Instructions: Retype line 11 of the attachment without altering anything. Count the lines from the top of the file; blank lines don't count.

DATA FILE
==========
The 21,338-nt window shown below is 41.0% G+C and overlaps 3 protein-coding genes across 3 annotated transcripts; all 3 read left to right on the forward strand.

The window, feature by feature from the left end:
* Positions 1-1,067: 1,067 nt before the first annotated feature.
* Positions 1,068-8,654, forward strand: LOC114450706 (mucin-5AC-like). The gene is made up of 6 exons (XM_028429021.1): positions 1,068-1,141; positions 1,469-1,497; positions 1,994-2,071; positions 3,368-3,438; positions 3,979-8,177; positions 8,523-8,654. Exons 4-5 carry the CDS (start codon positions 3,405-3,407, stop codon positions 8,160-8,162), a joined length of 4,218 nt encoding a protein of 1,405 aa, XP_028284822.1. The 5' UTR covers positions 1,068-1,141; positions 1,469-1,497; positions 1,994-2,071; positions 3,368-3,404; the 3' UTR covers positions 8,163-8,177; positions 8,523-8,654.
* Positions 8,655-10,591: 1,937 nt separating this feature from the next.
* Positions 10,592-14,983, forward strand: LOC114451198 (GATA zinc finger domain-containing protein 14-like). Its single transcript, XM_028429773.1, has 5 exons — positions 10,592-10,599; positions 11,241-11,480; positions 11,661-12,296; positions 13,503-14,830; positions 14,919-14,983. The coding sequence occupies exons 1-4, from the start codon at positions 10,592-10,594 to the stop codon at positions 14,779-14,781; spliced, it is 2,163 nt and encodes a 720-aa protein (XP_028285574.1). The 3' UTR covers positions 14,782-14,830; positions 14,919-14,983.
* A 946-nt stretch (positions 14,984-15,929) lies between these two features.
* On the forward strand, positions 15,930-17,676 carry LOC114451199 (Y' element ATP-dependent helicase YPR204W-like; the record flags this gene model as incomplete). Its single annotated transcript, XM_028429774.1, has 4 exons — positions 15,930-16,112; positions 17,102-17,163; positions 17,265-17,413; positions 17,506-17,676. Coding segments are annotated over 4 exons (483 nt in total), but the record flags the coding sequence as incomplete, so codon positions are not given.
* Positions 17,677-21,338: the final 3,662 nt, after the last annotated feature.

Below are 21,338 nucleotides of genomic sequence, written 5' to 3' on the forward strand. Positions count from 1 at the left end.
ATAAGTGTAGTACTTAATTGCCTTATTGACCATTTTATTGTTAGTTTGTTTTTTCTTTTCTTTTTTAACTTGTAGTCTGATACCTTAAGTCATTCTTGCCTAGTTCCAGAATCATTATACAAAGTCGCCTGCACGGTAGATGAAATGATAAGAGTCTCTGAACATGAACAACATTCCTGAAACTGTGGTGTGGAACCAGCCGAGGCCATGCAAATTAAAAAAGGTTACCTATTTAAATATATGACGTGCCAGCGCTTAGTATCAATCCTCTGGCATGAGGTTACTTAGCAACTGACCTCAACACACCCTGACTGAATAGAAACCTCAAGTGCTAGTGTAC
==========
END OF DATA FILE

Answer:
ATAAGTGTAGTACTTAATTGCCTTATTGACCATTTTATTGTTAGTTTGTTTTTTCTTTTCTTTTTTAACTTGTAGTCTGATACCTTAAGTCATTCTTGCCTAGTTCCAGAATCATTATACAAAGTCGCCTGCACGGTAGATGAAATGATAAGAGTCTCTGAACATGAACAACATTCCTGAAACTGTGGTGTGGAACCAGCCGAGGCCATGCAAATTAAAAAAGGTTACCTATTTAAATATATGACGTGCCAGCGCTTAGTATCAATCCTCTGGCATGAGGTTACTTAGCAACTGACCTCAACACACCCTGACTGAATAGAAACCTCAAGTGCTAGTGTAC